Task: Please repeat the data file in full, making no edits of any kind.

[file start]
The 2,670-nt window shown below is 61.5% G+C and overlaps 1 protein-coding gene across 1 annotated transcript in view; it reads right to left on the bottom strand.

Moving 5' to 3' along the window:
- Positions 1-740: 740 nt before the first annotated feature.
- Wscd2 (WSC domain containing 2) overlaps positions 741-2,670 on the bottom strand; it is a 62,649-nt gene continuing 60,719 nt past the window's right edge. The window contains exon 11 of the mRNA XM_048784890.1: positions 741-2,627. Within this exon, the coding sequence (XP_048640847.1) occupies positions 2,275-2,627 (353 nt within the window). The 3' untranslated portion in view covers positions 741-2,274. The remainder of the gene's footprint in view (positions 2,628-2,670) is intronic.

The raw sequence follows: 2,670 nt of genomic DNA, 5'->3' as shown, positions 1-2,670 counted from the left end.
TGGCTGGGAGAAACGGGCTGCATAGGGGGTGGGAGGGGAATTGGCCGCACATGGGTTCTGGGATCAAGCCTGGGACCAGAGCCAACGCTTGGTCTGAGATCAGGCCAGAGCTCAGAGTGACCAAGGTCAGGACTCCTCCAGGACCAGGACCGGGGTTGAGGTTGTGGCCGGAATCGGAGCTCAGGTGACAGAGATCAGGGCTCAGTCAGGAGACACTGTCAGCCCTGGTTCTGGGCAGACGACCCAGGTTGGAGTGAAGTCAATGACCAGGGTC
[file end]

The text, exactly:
The 2,670-nt window shown below is 61.5% G+C and overlaps 1 protein-coding gene across 1 annotated transcript in view; it reads right to left on the bottom strand.

Moving 5' to 3' along the window:
- Positions 1-740: 740 nt before the first annotated feature.
- Wscd2 (WSC domain containing 2) overlaps positions 741-2,670 on the bottom strand; it is a 62,649-nt gene continuing 60,719 nt past the window's right edge. The window contains exon 11 of the mRNA XM_048784890.1: positions 741-2,627. Within this exon, the coding sequence (XP_048640847.1) occupies positions 2,275-2,627 (353 nt within the window). The 3' untranslated portion in view covers positions 741-2,274. The remainder of the gene's footprint in view (positions 2,628-2,670) is intronic.

The raw sequence follows: 2,670 nt of genomic DNA, 5'->3' as shown, positions 1-2,670 counted from the left end.
TGGCTGGGAGAAACGGGCTGCATAGGGGGTGGGAGGGGAATTGGCCGCACATGGGTTCTGGGATCAAGCCTGGGACCAGAGCCAACGCTTGGTCTGAGATCAGGCCAGAGCTCAGAGTGACCAAGGTCAGGACTCCTCCAGGACCAGGACCGGGGTTGAGGTTGTGGCCGGAATCGGAGCTCAGGTGACAGAGATCAGGGCTCAGTCAGGAGACACTGTCAGCCCTGGTTCTGGGCAGACGACCCAGGTTGGAGTGAAGTCAATGACCAGGGTC